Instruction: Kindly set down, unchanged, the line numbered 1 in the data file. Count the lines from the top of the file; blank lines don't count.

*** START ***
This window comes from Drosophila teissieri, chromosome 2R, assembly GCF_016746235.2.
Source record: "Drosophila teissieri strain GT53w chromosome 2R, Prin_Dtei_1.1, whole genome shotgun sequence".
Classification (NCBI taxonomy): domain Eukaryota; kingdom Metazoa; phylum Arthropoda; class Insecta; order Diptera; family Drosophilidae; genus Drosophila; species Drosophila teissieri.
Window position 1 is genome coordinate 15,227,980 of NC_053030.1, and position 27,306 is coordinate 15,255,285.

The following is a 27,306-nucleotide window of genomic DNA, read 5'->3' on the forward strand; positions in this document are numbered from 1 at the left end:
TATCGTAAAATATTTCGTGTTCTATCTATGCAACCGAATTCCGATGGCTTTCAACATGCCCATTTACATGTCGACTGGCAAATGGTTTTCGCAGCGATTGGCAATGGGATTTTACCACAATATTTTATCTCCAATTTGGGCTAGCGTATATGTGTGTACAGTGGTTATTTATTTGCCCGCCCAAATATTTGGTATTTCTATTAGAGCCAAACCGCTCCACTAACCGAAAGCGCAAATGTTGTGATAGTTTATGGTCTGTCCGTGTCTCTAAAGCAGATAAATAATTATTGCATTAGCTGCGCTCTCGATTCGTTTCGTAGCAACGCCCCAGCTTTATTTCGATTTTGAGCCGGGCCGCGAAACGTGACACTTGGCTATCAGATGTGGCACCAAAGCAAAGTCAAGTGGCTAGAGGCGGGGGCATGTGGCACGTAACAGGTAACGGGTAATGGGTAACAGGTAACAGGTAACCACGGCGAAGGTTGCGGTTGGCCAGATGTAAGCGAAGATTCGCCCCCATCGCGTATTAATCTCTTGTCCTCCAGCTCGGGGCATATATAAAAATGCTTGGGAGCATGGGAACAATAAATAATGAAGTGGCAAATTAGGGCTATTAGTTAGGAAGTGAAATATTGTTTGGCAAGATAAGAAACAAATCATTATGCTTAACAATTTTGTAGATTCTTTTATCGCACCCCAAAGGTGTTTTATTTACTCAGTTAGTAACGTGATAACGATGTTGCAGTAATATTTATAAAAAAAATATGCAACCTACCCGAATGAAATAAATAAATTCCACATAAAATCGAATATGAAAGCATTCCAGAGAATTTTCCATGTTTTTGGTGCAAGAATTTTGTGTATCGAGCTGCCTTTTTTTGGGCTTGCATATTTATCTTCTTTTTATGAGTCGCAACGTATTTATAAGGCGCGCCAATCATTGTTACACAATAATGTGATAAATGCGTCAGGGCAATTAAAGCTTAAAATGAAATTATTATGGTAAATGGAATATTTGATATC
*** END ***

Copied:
This window comes from Drosophila teissieri, chromosome 2R, assembly GCF_016746235.2.